Identifying this problem was the simple goal of my short post. Nothing more, nothing less.

Reformed creeds, confessions, and catechisms have explicitly made the point I was making. Here’s just a small sampling:

The Heidelberg Catechism #62:

But why cannot our good works be the whole or part of our righteousness before God? Because the righteousness which can stand before the judgment-seat of God must be perfect throughout and wholly conformable to the divine law; whereas even our best works in this life are all imperfect and defiled with sin.

The Heidelberg Catechism #114:

Even the holiest men, while in this life, have only a small beginning of this obedience….

The Thirty-Nine Articles of Religion IX:

Original sin standeth not in the following of Adam, (as the Pelagians do vainly talk;) but it is the fault and corruption of the Nature of every man, that naturally is engendered of the offspring of Adam; whereby man is very far gone from original righteousness, and is of his own nature inclined to evil, so that the flesh lusteth always contrary to the Spirit; and therefore in every person born into this world, it deserveth God’s wrath and damnation. And this infection of nature doth remain, yea in them that are regenerated.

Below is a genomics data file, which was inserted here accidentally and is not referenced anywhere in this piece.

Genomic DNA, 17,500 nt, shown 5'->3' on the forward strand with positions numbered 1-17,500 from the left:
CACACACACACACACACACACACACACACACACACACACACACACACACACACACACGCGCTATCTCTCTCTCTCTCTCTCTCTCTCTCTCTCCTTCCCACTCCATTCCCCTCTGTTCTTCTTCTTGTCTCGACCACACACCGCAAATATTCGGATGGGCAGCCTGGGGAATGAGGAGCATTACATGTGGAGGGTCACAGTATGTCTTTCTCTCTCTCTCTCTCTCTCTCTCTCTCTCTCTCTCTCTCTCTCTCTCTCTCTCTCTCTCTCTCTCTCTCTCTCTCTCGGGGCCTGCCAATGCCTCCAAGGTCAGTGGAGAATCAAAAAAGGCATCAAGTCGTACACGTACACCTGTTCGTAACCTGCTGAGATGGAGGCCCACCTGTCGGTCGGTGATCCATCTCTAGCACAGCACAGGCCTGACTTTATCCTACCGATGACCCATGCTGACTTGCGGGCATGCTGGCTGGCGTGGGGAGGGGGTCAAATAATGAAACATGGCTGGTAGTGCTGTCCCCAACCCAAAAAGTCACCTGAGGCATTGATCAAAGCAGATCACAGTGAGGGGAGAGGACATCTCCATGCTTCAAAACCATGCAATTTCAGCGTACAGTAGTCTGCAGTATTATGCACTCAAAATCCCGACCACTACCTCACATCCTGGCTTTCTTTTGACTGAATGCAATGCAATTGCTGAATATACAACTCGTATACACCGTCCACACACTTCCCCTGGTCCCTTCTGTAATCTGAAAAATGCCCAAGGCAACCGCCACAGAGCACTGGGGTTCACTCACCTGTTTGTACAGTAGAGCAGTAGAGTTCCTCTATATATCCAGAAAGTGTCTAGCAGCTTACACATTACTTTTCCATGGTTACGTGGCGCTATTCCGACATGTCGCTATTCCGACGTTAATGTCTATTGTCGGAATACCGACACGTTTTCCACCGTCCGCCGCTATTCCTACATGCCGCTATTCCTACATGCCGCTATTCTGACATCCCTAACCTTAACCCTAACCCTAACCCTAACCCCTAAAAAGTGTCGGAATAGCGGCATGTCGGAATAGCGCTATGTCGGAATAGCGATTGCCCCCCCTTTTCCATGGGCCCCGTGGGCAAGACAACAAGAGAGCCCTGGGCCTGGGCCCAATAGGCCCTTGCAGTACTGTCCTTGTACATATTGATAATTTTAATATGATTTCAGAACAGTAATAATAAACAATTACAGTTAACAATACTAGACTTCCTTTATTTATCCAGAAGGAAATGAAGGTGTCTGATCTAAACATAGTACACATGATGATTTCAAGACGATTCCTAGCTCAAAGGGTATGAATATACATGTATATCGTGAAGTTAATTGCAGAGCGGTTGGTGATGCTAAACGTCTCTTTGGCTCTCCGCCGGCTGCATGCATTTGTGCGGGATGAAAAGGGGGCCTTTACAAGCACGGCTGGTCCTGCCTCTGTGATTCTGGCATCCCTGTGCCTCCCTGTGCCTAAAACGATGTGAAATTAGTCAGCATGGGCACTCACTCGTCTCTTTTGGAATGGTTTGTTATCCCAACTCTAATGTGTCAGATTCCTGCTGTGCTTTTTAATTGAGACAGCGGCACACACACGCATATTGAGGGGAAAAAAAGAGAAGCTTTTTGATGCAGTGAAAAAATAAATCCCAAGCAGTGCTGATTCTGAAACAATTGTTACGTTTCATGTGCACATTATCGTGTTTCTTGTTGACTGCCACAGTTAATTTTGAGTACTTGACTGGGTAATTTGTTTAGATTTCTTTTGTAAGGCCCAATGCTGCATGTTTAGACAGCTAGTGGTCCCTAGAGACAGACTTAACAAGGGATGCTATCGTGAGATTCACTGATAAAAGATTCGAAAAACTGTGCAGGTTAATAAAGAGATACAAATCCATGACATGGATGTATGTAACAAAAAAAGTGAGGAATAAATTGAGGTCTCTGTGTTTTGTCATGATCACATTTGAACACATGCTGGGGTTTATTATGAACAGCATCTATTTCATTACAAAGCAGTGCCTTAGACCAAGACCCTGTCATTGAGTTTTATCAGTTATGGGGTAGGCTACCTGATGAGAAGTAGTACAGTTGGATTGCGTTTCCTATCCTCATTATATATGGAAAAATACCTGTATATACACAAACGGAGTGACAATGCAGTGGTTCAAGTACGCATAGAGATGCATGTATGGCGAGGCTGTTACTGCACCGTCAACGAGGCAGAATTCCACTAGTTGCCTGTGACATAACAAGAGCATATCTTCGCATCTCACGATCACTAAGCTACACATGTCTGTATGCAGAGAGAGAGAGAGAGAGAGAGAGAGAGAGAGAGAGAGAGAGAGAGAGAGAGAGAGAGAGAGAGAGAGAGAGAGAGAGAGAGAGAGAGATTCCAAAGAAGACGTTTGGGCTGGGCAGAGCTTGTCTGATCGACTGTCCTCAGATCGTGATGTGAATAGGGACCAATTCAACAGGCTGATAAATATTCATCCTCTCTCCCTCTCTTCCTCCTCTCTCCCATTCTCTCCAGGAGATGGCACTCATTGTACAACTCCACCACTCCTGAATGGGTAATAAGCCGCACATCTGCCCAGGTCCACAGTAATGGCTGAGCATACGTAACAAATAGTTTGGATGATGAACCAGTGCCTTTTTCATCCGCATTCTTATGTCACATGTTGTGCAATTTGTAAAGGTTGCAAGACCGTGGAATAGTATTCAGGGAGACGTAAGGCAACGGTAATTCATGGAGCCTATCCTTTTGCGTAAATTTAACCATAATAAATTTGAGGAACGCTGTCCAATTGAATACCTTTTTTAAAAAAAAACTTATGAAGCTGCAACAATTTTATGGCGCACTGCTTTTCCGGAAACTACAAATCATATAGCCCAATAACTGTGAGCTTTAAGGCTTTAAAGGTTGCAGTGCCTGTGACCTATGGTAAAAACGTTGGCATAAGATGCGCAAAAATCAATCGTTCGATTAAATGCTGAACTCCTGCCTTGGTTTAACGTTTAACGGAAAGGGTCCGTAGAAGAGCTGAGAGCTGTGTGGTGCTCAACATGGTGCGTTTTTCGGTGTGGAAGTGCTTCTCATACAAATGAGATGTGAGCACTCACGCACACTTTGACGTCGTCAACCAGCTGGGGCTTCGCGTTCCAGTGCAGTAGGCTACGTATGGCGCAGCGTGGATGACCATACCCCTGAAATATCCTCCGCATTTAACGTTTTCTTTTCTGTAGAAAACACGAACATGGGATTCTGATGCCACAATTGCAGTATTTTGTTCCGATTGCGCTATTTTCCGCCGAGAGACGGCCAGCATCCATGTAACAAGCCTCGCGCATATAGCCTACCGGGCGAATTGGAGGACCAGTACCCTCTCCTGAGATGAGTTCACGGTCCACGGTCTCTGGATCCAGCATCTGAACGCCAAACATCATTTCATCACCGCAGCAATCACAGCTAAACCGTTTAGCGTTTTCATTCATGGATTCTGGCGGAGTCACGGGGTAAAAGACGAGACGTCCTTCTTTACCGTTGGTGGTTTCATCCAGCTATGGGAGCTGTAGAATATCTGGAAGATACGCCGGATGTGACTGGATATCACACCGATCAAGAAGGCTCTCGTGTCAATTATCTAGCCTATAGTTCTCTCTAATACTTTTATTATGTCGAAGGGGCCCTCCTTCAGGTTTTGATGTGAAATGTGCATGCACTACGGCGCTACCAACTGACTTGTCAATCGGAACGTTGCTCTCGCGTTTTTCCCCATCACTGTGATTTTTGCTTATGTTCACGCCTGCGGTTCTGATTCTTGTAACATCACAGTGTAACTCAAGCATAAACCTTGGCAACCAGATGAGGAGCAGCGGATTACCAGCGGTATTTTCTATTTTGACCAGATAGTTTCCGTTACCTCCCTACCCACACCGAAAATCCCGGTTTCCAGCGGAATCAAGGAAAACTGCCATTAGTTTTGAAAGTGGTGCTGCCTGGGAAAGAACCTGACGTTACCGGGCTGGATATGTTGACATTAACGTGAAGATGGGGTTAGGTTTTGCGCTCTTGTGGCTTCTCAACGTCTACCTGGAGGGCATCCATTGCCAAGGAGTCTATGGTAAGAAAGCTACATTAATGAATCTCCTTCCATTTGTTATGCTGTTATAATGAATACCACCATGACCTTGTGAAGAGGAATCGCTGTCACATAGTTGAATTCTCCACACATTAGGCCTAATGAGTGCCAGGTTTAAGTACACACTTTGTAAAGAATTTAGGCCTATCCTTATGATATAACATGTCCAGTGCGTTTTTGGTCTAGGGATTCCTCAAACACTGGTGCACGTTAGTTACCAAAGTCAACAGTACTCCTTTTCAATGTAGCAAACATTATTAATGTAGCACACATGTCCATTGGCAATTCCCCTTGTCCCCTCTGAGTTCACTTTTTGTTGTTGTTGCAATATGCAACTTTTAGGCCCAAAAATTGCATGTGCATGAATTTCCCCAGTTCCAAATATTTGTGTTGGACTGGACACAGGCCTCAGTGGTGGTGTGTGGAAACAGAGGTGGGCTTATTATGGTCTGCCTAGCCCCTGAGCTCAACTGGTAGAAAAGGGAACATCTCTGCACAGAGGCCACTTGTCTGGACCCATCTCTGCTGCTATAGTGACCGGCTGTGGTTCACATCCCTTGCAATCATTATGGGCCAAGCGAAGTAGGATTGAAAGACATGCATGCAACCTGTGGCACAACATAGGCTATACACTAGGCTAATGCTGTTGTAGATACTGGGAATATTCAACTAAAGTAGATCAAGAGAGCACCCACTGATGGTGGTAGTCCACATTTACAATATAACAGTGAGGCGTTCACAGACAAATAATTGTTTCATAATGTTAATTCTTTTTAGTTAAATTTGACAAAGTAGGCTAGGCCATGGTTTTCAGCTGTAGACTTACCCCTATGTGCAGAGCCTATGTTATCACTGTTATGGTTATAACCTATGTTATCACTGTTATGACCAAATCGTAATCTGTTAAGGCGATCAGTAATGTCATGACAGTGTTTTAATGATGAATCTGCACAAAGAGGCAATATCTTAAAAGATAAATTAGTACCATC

Belgic Confession Article 24:

…we can do no work but what is polluted by our flesh, and also punishable; and although we could perform such works, still the remembrance of one sin is sufficient to make God reject them.

Westminster Confession of Faith 6:5:

The corruption of nature remains in the regenerate during this life, and although it has been pardoned and mortified through Christ, yet both itself and all its tendencies are truly and properly sin.

Westminster Confession of Faith 13:2:

This sanctification is throughout, in the whole man; yet imperfect in this life, there abiding still remnants of corruption in every part….

Westminster Confession of Faith 16:5:

…and as good works are wrought by us [Christians], they are defiled, and mixed with so much weakness and imperfection, that they cannot endure the severity of God’s judgment.

Westminster Larger Catechism #78:

…their [believers'] best works are imperfect and defiled in the sight of God.